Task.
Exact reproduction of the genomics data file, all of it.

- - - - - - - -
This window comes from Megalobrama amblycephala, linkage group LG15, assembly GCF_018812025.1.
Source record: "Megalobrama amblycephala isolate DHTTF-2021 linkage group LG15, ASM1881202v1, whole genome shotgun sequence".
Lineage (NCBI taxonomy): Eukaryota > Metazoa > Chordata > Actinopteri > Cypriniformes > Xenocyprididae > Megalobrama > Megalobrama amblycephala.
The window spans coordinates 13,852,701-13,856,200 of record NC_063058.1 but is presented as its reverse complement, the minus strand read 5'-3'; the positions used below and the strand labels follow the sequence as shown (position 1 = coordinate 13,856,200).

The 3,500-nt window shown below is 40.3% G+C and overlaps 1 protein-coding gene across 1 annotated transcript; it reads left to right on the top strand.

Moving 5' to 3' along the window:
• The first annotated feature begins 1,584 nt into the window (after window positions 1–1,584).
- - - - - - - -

This window comes from Megalobrama amblycephala, linkage group LG15, assembly GCF_018812025.1.
Source record: "Megalobrama amblycephala isolate DHTTF-2021 linkage group LG15, ASM1881202v1, whole genome shotgun sequence".
Lineage (NCBI taxonomy): Eukaryota > Metazoa > Chordata > Actinopteri > Cypriniformes > Xenocyprididae > Megalobrama > Megalobrama amblycephala.
The window spans coordinates 13,852,701-13,856,200 of record NC_063058.1 but is presented as its reverse complement, the minus strand read 5'-3'; the positions used below and the strand labels follow the sequence as shown (position 1 = coordinate 13,856,200).

The 3,500-nt window shown below is 40.3% G+C and overlaps 1 protein-coding gene across 1 annotated transcript; it reads left to right on the top strand.

Moving 5' to 3' along the window:
• The first annotated feature begins 1,584 nt into the window (after window positions 1–1,584).